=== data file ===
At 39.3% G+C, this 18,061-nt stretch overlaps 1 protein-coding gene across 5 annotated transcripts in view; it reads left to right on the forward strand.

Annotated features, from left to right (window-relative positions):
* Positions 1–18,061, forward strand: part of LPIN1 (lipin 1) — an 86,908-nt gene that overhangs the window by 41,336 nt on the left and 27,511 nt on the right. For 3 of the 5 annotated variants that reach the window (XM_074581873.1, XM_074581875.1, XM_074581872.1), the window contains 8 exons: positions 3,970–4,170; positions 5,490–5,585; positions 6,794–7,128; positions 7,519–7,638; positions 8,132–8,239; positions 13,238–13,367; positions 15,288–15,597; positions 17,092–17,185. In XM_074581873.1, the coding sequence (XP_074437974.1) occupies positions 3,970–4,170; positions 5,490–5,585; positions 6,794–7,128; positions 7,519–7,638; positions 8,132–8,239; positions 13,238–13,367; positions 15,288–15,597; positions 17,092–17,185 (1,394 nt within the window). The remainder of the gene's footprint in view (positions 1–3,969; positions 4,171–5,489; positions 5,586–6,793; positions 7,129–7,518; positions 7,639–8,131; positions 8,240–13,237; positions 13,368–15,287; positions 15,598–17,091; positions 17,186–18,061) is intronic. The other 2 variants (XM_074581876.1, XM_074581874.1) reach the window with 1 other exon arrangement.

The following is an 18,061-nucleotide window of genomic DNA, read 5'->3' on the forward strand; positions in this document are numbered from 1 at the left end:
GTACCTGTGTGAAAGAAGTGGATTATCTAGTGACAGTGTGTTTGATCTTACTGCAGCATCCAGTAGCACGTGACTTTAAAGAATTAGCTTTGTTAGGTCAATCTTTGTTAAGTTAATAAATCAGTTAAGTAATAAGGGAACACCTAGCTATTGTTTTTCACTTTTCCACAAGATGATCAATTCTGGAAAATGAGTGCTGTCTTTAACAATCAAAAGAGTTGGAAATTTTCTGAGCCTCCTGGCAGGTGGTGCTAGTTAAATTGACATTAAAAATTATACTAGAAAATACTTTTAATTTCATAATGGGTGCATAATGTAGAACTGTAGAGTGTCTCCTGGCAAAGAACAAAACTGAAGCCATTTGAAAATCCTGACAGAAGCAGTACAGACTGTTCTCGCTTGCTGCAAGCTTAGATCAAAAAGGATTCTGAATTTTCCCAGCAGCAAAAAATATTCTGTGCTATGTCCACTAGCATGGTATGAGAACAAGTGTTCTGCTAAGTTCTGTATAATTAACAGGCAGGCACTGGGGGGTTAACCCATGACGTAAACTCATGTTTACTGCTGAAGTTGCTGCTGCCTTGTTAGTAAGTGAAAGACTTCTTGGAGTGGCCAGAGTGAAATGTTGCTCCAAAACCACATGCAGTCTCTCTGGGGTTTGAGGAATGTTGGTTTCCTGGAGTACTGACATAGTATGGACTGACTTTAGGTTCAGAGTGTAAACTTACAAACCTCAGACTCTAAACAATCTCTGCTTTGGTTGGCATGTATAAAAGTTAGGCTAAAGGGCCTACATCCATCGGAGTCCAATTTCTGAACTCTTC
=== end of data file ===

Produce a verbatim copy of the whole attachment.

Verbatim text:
At 39.3% G+C, this 18,061-nt stretch overlaps 1 protein-coding gene across 5 annotated transcripts in view; it reads left to right on the forward strand.

Annotated features, from left to right (window-relative positions):
* Positions 1–18,061, forward strand: part of LPIN1 (lipin 1) — an 86,908-nt gene that overhangs the window by 41,336 nt on the left and 27,511 nt on the right. For 3 of the 5 annotated variants that reach the window (XM_074581873.1, XM_074581875.1, XM_074581872.1), the window contains 8 exons: positions 3,970–4,170; positions 5,490–5,585; positions 6,794–7,128; positions 7,519–7,638; positions 8,132–8,239; positions 13,238–13,367; positions 15,288–15,597; positions 17,092–17,185. In XM_074581873.1, the coding sequence (XP_074437974.1) occupies positions 3,970–4,170; positions 5,490–5,585; positions 6,794–7,128; positions 7,519–7,638; positions 8,132–8,239; positions 13,238–13,367; positions 15,288–15,597; positions 17,092–17,185 (1,394 nt within the window). The remainder of the gene's footprint in view (positions 1–3,969; positions 4,171–5,489; positions 5,586–6,793; positions 7,129–7,518; positions 7,639–8,131; positions 8,240–13,237; positions 13,368–15,287; positions 15,598–17,091; positions 17,186–18,061) is intronic. The other 2 variants (XM_074581876.1, XM_074581874.1) reach the window with 1 other exon arrangement.

The following is an 18,061-nucleotide window of genomic DNA, read 5'->3' on the forward strand; positions in this document are numbered from 1 at the left end:
GTACCTGTGTGAAAGAAGTGGATTATCTAGTGACAGTGTGTTTGATCTTACTGCAGCATCCAGTAGCACGTGACTTTAAAGAATTAGCTTTGTTAGGTCAATCTTTGTTAAGTTAATAAATCAGTTAAGTAATAAGGGAACACCTAGCTATTGTTTTTCACTTTTCCACAAGATGATCAATTCTGGAAAATGAGTGCTGTCTTTAACAATCAAAAGAGTTGGAAATTTTCTGAGCCTCCTGGCAGGTGGTGCTAGTTAAATTGACATTAAAAATTATACTAGAAAATACTTTTAATTTCATAATGGGTGCATAATGTAGAACTGTAGAGTGTCTCCTGGCAAAGAACAAAACTGAAGCCATTTGAAAATCCTGACAGAAGCAGTACAGACTGTTCTCGCTTGCTGCAAGCTTAGATCAAAAAGGATTCTGAATTTTCCCAGCAGCAAAAAATATTCTGTGCTATGTCCACTAGCATGGTATGAGAACAAGTGTTCTGCTAAGTTCTGTATAATTAACAGGCAGGCACTGGGGGGTTAACCCATGACGTAAACTCATGTTTACTGCTGAAGTTGCTGCTGCCTTGTTAGTAAGTGAAAGACTTCTTGGAGTGGCCAGAGTGAAATGTTGCTCCAAAACCACATGCAGTCTCTCTGGGGTTTGAGGAATGTTGGTTTCCTGGAGTACTGACATAGTATGGACTGACTTTAGGTTCAGAGTGTAAACTTACAAACCTCAGACTCTAAACAATCTCTGCTTTGGTTGGCATGTATAAAAGTTAGGCTAAAGGGCCTACATCCATCGGAGTCCAATTTCTGAACTCTTC